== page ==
The most beautiful wild swimming spots in the UK

If you crave an exhilarating outdoor experience, wild swimming is for you

From picturesque seaside harbours to hidden stretches of the Thames, the expert swimmers in the know over at Selkie Swim shared their favourite places to practice your backstroke.

Here are the ten best spots for wild swimming in the UK…

1. Blea Tarn

wild swimming

Fay said, ‘This spot always has the ‘wow’ factor, no matter how many times you return. It is a site of special scientific interest and is good for wildlife spotting too. It’s quiet, remote, rather untouched and turns icy in winter. There are a few shingles beaches from where to enter the water and the Langdales make a wonderful backdrop.’

There’s a National Trust car park nearby (LA22 9JU) and a good access path which goes most of the way around the tarn, with benches. You can also head on over to Sticklebarn pub to refuel after a day spent swimming, plus grab a sneaky pint if you’re so inclined.

Address: Blea Tarn, Langdale, The Lake District, Cumbria

2. Tor Bay

wild swimming

Andrew said, ‘[Tor Bay] is a large horseshoe shaped, sheltered, sandy beach, at the eastern end of Oxwich bay. It sits gloriously between the limestone headlands of Great Tor and Little Tor and the water is some of the best quality in the UK. The beach is at its best between mid and high-tide, and there is always sand even at high tide. It’s a lovely for a coastal swim with the possibility to swim out and around the headland to Three Cliffs (avoid the headland on the outgoing tide as there are strong rip currents forming then).’

The nearest Parking is in Penmaen and Tor Bay beach is accessed via a good coastal clifftop path, followed by a steep sandy path down to the beach. It’s dog-friendly all throughout the season, however do bear in mind that there aren’t any lifeguards if you’re bringing little ones.

Address: Tor Baoy, Penmaen, Swansea, SA3 2HJ

3. Kingsand Beach

wild swimming

‘Kingsand Beach is located in what’s known as ‘the forgotten corner’ of Cornwall,’ Becky said. ‘It’s lovely, quiet and sheltered, as it is located in Plymouth Sound and there are even swimming buoys out in the bay. You can venture further out to Pier Cellars or all the way out to Penlee Point, but must watch out for water traffic. ‘The Devonport Arms’ pub is right on the beach as well, which is rather handy.’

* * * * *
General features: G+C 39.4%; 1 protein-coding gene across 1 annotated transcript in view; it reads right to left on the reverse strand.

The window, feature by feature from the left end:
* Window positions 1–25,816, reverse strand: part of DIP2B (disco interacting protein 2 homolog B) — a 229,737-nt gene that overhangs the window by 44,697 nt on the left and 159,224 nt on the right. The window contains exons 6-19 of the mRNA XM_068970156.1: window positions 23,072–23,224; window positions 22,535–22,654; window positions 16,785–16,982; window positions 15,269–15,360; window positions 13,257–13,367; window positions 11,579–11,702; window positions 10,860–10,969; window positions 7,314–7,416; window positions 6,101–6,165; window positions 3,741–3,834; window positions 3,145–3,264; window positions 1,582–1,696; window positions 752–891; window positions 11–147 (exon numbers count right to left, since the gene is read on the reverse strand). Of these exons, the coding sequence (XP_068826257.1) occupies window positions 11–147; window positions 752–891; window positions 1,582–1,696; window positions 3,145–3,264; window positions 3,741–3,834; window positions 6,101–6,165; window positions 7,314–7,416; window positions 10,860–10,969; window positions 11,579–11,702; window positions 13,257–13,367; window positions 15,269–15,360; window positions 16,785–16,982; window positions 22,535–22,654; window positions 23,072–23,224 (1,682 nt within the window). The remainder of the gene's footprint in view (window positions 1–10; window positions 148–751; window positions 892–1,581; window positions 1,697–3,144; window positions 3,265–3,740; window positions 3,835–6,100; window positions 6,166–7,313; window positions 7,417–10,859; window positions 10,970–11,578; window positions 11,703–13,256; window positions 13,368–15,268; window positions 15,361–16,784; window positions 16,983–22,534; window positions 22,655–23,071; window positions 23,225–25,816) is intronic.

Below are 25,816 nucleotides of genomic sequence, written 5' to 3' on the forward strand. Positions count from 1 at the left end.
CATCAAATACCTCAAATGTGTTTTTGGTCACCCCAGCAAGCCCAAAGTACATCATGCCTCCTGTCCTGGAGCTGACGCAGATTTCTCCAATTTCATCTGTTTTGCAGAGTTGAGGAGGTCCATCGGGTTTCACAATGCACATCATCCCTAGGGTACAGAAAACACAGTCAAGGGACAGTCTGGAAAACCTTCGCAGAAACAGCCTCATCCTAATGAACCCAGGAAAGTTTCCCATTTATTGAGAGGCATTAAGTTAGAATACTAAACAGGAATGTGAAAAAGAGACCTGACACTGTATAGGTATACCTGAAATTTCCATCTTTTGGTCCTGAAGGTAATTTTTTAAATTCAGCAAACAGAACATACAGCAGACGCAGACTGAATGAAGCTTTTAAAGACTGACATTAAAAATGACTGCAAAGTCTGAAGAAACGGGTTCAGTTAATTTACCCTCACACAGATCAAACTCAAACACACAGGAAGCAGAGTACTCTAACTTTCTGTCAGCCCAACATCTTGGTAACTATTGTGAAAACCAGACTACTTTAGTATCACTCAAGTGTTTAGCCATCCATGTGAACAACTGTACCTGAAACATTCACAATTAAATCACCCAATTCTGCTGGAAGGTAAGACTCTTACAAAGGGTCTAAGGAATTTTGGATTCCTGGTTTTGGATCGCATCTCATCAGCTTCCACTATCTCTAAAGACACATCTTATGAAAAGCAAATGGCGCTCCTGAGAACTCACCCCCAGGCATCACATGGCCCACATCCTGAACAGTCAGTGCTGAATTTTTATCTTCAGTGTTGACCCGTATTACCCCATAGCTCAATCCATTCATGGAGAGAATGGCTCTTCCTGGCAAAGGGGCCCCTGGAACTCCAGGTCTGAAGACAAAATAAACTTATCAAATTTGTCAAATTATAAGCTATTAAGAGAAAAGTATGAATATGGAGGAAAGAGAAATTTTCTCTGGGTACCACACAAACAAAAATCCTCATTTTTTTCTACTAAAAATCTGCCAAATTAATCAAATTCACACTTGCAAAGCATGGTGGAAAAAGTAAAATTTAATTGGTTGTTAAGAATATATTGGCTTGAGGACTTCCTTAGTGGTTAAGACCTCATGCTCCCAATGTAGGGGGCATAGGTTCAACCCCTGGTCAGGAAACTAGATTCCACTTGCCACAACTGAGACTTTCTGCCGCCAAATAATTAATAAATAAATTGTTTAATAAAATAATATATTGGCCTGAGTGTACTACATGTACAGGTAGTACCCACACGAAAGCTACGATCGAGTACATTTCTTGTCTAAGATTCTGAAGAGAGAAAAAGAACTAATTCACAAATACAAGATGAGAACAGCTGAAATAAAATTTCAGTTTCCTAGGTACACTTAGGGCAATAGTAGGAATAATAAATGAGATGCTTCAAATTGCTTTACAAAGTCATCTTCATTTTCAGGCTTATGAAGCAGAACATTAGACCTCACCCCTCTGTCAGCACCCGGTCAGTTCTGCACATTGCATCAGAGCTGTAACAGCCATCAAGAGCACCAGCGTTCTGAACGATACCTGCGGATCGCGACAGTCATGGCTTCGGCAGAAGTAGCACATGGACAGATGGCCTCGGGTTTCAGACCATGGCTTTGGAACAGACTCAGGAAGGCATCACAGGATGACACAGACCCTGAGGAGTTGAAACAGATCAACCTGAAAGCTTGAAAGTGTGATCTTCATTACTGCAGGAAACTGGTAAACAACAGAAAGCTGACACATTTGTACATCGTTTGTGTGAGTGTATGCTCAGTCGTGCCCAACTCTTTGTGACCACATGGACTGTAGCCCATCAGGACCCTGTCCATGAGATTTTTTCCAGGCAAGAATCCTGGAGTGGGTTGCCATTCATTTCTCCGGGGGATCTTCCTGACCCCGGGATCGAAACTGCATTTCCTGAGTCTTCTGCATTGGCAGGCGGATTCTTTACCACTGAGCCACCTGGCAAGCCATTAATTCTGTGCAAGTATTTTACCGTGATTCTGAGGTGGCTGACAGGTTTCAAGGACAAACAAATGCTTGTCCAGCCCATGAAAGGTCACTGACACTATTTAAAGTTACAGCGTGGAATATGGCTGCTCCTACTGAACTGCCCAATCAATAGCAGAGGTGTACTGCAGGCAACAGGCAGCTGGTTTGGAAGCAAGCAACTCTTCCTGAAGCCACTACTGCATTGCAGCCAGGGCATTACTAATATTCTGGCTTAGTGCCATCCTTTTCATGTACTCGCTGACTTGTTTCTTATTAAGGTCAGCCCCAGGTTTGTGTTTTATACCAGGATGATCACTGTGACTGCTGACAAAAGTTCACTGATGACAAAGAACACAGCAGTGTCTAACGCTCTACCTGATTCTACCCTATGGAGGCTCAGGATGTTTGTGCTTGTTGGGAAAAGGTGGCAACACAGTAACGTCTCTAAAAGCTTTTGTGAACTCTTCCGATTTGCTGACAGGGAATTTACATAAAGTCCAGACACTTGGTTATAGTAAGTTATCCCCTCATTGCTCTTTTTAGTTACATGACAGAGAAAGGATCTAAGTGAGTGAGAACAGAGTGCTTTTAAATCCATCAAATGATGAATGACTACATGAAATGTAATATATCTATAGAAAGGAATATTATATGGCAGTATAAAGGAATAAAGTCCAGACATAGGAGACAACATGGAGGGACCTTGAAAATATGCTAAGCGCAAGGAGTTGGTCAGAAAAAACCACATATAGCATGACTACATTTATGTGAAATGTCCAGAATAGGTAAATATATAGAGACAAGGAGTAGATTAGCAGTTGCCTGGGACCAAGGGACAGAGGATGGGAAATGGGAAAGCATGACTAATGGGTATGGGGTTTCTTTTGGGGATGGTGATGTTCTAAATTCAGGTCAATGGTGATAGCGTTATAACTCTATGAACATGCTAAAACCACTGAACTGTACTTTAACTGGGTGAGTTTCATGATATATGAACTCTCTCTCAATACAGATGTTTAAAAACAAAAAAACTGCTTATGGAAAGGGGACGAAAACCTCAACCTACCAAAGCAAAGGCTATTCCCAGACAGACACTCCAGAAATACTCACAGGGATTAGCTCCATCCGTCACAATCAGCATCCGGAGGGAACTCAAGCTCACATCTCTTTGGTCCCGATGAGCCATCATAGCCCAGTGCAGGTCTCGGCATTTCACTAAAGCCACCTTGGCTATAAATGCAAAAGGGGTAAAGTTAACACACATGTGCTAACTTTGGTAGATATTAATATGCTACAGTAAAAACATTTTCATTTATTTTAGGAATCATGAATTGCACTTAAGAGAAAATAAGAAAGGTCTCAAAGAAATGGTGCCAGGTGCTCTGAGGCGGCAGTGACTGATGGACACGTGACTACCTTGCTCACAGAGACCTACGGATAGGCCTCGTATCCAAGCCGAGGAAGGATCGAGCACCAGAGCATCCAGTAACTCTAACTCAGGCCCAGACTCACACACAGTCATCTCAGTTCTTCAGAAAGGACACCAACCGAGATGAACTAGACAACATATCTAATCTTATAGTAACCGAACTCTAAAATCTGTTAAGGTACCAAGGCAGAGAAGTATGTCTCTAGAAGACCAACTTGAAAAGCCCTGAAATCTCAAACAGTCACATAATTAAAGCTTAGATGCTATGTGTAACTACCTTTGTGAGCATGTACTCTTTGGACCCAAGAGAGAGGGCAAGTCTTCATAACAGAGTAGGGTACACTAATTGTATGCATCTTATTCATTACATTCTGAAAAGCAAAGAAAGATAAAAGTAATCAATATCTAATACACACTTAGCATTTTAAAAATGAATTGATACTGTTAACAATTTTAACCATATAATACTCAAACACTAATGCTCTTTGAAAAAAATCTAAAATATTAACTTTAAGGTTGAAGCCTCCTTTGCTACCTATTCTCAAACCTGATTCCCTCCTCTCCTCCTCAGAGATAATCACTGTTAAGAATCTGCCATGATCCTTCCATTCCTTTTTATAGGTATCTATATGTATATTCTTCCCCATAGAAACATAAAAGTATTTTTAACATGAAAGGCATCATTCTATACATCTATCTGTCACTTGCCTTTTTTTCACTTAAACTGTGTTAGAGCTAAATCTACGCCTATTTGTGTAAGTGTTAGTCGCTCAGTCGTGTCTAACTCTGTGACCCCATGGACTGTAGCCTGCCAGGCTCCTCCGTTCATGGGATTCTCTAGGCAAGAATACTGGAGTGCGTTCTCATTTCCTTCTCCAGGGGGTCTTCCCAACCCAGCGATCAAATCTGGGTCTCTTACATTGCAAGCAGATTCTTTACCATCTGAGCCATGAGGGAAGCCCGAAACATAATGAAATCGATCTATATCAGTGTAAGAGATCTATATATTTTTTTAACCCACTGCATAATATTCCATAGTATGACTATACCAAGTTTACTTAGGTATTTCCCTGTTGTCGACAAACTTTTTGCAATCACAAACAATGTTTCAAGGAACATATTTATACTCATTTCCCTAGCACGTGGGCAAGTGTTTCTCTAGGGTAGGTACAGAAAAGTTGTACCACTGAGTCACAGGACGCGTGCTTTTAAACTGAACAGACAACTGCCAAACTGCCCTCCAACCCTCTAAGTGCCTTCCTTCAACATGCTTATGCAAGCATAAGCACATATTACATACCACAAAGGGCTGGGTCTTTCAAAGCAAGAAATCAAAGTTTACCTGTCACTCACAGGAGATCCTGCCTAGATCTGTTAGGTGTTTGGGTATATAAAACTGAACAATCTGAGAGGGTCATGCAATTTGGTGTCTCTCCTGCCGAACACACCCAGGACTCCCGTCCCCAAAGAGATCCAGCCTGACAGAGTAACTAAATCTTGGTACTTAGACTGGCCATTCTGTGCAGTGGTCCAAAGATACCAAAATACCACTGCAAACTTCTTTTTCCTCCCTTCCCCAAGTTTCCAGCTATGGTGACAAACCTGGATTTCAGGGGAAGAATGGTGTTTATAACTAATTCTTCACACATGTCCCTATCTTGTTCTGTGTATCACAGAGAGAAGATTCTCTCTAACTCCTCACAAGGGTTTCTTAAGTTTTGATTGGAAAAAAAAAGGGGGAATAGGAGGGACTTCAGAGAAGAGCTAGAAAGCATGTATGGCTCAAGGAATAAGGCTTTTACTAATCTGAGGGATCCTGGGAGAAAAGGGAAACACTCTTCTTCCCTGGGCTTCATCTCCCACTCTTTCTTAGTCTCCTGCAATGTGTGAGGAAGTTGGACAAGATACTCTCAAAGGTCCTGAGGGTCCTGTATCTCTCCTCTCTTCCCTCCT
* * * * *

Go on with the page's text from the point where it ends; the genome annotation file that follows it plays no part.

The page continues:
This child-friendly beach is reachable from Plymouth either by a small boat that runs from the Mayflower Steps in the Barbican to the adjoining village Cawsand (seasonal), or by road. Parking-wise, there’s two decent car parks in both villages. If you’re super lucky, you might even be able to spot the neighbourhood dolphins who occasionally make an appearance.

Address: Kingsand Beach, Kingsand, Cornwall, PL10 1NA

4. Chichester Harbour

Stephen said, ‘Chichester Harbour is a beautiful stretch of water running from the ancient city of Chichester, all the way to East Head and finally out to West Wittering Beach. Sheltered from the wind, it has several places to get in for a dip, Dell Quay, Itchenor & Bosham Hoe, all steeped in tales of smuggling and local folklore. [If you go] swimming in the harbour, you will always find new things to see and explore. And if you have had enough, you can take the Itchenor ferry back to the shore.’

On a more practical note, he also advised swimmers, ‘Watch out for marine traffic and make sure you’re visible. Early morning and late evenings are the quietest. [It’s] also the best time for stunning sunset swims. If it’s windy, the sailing clubs are out, but you can hug the banks on higher tides and swim under the branches of the old trees which is pretty idyllic.’

According to Stephen, there’s also a few nice old waterside pubs and cafes for food and refreshments. For more information, you can check out Chichester Harbour Conservancy for local information, maps and harbour tides.

Address: Chichester Harbour, Chichester, PO2 07EJ

5. Old Harry Rocks

wild swimming

Stuart said, ‘Studland is a beautiful, scenic and popular National Trust series of beaches. Although coastal swims along the beaches are lovely with amazing views, the longer, tide dependant, swim to Old Harry Rocks is a bucket list must-have. Knoll beach, home to Studland Watersports, is a good starting point, as you can hire kayaks for someone to paddle as you swim for support and get tide information and tips; and the views of Old Harry rocks and the Purbeck hills from there are amazing.’